Can You Put A Fire Out Without a Strategic Plan?
by Dr. Tim McGrath & Dr. Victoria McGrath
Absolutely - it's done every day.
Therefore, is Strategic Planning anything more than a management "buzz word" of the decade? What exactly is Strategic Planning? Is it important? Or more importantly; is it worth your time and effort? Our contention is that it is essential; especially in these fiscally challenging times.
What is it?
There are a number of definitions for strategic planning:
- Strategic planning is the process by which members of an organization envision its future and develop the necessary procedures and operations to achieve that future (Pfeiffer, Goodstein, & Nolan, 1986; Rothwell, 1989)
- Strategic planning is the process of identifying an organization's long-term goals and objectives and then determining the best approach for achieving those goals and objectives (Boston University)
- Planning for a set of managerial decision and actions that determine the long-term performance of an organization (ecommerce)
In essence, a strategic plan is a road map to lead an organization from where it is now to where it would like to be in five or ten years. Thus, when you are asked to create a budget that is 15% less than this year's, you can look at the strategic direction that has been set and begin to ask the hard questions - if we eliminate this - are we eliminating an essential component of our vision, or our core services?
Fire Departments, just by its very nature, have a tendency to accumulate a number of responsibilities - high angle rescue, dive rescue, hazardous materials, urban search and rescue, and the list continues to grow. Although all of these are extremely important, are these essential responsibilities of your particular department? What does your data show regarding the frequency of these events? Is it time to explore partnerships with surrounding departments to consolidate your services?
If you had developed a long-term planning document, it might have provided a clearer picture of what the future held and your department might have already started planning for such circumstances.
How to Develop a Strategic Plan
Many organizations go to great lengths to produce voluminous documents that outline their vision, mission, and strategic initiatives - never to look at it again after production. Whereas strategic plans that are developed and utilized the most are:
- Based on current realities
Most organizations start with a SWOT analysis - Strengths, Weaknesses, Opportunities and Threats. With these identified either by you and your command staff, (in some departments all rank and file are included) you have the basis to determine what you are good at and need to continue to build upon; what areas you need to further develop; where do opportunities exist that need to be captured; and what threats should you at least be aware of, if not planning for.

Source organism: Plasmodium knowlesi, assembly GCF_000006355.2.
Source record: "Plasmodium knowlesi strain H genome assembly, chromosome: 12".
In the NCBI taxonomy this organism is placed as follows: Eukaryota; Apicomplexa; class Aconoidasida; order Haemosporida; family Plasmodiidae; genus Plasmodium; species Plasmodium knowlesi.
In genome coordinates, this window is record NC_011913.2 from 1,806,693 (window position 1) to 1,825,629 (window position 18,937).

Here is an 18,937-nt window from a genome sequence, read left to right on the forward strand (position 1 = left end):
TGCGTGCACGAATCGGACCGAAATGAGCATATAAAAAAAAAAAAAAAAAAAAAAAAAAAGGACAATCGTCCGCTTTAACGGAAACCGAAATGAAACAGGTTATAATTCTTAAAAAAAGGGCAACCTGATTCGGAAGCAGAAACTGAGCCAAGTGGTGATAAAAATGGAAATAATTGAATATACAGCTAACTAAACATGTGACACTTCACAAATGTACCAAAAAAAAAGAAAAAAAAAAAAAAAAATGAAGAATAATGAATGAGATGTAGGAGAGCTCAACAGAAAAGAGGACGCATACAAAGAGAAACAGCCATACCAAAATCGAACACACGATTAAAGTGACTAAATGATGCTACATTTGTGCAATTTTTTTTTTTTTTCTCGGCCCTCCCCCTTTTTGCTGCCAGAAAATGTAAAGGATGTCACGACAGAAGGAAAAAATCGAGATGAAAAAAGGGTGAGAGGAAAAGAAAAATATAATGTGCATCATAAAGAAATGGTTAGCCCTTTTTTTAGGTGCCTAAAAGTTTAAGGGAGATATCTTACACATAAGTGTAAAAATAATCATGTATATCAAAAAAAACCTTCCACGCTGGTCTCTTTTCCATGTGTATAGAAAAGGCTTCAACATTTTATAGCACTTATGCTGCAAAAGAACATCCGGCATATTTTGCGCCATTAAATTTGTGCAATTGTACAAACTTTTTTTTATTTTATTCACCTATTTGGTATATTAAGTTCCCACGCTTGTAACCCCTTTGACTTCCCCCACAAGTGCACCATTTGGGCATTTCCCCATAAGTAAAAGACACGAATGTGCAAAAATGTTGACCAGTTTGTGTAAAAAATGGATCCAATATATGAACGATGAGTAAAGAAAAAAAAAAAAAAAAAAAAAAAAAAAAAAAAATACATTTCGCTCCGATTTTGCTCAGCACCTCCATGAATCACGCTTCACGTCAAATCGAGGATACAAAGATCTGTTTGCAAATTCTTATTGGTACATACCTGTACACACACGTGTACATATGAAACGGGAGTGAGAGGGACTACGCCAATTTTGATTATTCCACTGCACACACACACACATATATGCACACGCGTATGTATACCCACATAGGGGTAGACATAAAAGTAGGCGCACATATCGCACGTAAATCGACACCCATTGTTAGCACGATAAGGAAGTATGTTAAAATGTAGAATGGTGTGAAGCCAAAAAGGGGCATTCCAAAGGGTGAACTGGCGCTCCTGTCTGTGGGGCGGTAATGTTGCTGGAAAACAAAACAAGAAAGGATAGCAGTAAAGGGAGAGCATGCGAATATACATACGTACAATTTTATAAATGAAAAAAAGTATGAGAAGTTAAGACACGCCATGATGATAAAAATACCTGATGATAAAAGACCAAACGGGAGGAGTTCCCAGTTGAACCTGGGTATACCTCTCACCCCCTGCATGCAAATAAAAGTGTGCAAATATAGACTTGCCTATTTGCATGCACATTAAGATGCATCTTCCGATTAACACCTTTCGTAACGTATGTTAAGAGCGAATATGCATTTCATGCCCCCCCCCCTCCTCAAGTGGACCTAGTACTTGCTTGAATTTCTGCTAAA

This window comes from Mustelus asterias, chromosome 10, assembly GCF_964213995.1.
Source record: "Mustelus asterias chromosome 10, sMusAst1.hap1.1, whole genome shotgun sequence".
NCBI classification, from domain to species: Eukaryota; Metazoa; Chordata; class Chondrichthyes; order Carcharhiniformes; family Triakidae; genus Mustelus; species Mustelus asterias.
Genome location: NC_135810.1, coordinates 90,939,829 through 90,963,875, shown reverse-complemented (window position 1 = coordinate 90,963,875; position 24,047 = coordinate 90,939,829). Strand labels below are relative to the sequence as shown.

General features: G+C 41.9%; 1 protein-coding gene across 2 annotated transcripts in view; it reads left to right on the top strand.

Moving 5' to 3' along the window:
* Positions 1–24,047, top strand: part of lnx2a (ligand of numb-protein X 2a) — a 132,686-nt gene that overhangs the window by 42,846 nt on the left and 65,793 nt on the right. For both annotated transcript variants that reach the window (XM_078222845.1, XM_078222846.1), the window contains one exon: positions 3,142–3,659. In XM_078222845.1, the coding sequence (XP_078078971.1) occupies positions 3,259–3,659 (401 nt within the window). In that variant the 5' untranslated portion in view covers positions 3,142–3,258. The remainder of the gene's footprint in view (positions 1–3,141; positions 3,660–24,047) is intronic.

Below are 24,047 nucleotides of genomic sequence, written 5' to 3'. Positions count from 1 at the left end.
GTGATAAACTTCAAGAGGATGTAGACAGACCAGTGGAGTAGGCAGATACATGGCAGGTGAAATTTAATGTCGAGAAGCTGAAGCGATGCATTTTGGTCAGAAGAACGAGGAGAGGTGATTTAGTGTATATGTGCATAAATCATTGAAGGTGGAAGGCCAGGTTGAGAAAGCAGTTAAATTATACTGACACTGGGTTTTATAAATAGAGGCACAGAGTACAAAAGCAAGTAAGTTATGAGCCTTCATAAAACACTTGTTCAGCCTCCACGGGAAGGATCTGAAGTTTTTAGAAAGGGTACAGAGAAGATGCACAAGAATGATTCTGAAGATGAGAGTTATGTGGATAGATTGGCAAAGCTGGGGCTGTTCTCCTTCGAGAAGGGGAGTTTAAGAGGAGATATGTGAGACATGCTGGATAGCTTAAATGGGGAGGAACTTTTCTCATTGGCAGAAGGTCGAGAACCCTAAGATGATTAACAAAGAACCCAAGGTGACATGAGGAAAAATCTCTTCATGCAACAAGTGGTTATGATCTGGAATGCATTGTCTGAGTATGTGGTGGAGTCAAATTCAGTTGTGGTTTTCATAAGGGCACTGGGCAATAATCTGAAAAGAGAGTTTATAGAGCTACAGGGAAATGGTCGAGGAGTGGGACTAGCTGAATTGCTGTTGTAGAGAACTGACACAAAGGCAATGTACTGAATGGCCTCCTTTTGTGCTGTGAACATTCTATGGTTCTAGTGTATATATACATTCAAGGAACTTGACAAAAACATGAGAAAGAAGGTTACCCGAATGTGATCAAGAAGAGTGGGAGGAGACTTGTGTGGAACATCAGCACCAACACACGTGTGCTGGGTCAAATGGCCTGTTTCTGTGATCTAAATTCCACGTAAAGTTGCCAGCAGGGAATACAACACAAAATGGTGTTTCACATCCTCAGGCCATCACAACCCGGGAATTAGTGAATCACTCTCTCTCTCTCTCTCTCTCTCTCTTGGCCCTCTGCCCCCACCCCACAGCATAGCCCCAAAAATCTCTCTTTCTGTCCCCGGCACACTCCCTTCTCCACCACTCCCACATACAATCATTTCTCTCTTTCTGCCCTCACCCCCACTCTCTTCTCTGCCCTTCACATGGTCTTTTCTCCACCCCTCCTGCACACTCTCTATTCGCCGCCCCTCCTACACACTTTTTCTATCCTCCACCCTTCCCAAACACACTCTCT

Essential to a strategic plan is the development or reaffirmation of the department's vision - what type of department should it be; as well as its mission - what is the purpose/function of the department.
These three pieces of information - the SWOT, your vision and mission should be the guiding instruments in your decision making processes. Do you take on this responsibility? If so, does it get you closer to your vision and still fit within your current mission; or is it something that would be 'nice to do' but in today's economic realities - not realistic.
Most simple strategic plans highlight four or five strategic initiatives that culminate the SWOT analysis. With these initiatives - short and long term goals are established and/or updated during the budget process. Those goals that have been completed should be highlighted within the department to demonstrate its accomplishments; and communicated externally to show your elected/governing officials as well as the public the outcomes achieved.
Why Do Strategic Planning?
Think of a strategic plan as the roadmap for the organization. As an analogy - would you go fishing in Lake Michigan, even with a boat stocked with gear, bait, and coolers of beer, if you didn't have a rudder? Without a rudder, roadmap, whatever you want to call it - how are you going to get from here to there?
In this day and age, it is essential as the chief administrator of your organization to be able to clearly articulate to your governing officials the purpose and vision of your department. In other words:
- Fire Departments can no longer just react to issues
- You must begin to anticipate future change rather than merely react to it (or in some cases be forced to react)
- You need to meet the obligations of the fire service and the community through:
- Careful allocation of resources
- Use of resources in the most efficient manner by
- Determining priority areas (Identification of, pursue, and achievement of goals)
Thus, the strategic plan becomes a tool for the decision makers as to the department's priorities; its tie to the community; developing an action plan; and finally develops the rationale behind your allocation of resources.
If you have read this far in the article, you either have a strategic plan or feel that one may be of benefit to your organization - you unfortunately are in the minority. Rather, the vast majority of fire chiefs who didn't read this article or dismissed it, do not feel strategic planning is necessary or see it of value. Rather one must assume that these individuals will continue to react to situations and base their decisions on preserving tradition.
So you can put a fire out without a strategic plan? Yes, but our research on finding extremely successful fire departments found that these departments had a well-defined, simple strategic plan that helped guide their decision making process. They used it as a tool to get buy-in from their members, and communicate their functions to the governing decision makers. Maybe it is just a coincidence!